Looking at the M7 design from a commercial perspective, whilst McLaren by this stage were well funded by the standards of the day- the M7 design worked hard in contributing to the companies success by providing the basis of the M14 F1 car and the phenomenally successful M10A and M10B F5000 designs which were the ‘class standard’ from 1969-1971- constructed as they were under licence by Trojan Cars in Croydon.

Bruce, M7A Silverstone (V Blackman)

Lets get back to the photo which inspired this piece though, here is none other than DC Nye’s race report of the BRDC International Trophy, in full, from the June 1968 issue of MotorSport, the photographs are all my editorial selections…

‘For the 20th B.R.D.C. International Daily Express Trophy race at Silverstone, the Club amassed a small but fairly representative field of Formula One cars. Heading the entry were Hulme and McLaren in the two impeccably-prepared McLaren M7A-Cosworth V8s, which finished first and third in the Race of Champions, and Ferrari sent over two cars, one a new, slightly sleeker-chassised V12 with the engine lower-mounted than hitherto, and the other the car which Amon normally races. Drivers were the young Belgian, Ickx, and Amon, and though the New Zealander tried both cars he decided he preferred his own, and Ickx raced the new one.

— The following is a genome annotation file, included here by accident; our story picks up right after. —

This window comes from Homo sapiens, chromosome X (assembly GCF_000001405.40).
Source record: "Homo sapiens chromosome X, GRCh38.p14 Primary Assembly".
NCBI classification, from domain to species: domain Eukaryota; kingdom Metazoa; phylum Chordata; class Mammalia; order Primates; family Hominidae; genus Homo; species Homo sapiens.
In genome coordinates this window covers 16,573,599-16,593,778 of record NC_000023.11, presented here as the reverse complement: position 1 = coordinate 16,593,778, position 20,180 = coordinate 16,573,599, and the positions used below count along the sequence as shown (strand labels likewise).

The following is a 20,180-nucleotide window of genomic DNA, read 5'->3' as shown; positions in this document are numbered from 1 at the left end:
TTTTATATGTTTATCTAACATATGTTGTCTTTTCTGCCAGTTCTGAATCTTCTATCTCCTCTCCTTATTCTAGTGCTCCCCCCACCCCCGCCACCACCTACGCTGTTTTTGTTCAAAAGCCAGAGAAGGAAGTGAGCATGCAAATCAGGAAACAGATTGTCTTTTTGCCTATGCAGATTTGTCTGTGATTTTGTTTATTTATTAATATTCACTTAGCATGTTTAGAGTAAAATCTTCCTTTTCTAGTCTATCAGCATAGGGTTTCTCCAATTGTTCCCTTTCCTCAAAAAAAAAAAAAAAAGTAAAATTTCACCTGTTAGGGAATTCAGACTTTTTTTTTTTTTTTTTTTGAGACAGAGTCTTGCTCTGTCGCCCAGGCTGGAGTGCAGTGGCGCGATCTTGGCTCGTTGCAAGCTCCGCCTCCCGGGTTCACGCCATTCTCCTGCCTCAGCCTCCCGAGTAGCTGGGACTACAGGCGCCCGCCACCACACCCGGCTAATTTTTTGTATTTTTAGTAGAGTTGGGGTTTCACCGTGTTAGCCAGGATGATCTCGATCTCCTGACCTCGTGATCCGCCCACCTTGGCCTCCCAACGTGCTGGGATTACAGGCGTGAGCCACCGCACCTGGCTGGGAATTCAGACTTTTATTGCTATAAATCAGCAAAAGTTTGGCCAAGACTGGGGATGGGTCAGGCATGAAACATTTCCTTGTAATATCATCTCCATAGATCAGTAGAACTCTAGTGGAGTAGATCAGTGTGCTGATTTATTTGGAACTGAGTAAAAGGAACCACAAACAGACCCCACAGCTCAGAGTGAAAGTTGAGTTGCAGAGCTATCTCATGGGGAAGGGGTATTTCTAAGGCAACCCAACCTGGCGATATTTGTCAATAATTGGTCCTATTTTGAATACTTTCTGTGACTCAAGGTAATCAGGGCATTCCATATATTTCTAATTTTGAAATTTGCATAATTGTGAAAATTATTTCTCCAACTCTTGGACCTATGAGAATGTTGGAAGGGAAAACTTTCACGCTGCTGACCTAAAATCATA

Amon’s Ferrari 312’s, Ickx car in the foreground, Silverstone 1968. Amon Q5 and Ickx Q7 with Chris proving the pace of the Ferrari, despite the Cosworth onslaught with a fastest lap and 3rd place, Jacky 4th (unattributed)

Graham Hill had a solitary Lotus 49-Cosworth V8 which was entered by Gold Leaf Team Lotus, and B.R.M. were well represented with Rodriguez in the Bourne-built, Terry-designed P133 V12 and Spence in the similar, T.A.C.-built P126. Also in a P126 was Courage, having his first F1 race this season for Parnell, and Hobbs had Bernard White’s relatively unsorted Tasman 2-litre B.R.M. P261 chassis, specially lengthened by the works to accommodate the new V12 engine. Also B.R.M.-powered was the lone works Cooper T86B, with Gardner driving, as Scarfiotti was away practicing for the Targa Florio and Redman was reputedly testing F2 Dino Ferraris in Modena. Rob Walker had acquired a new Tasman Lotus 49 chassis to replace the one lost recently in a fire at his Dorking headquarters, Siffert driving as usual; Bonnier was in his 1967 McLaren M5A-B.R.M. V12, and the Swiss Moser had the ex-Hulme, ex-Ligier Brabham BT20-Repco V8. Lanfranchi completed the field in a 2.7-litre Climax 4-cylinder powered Brabham BT23.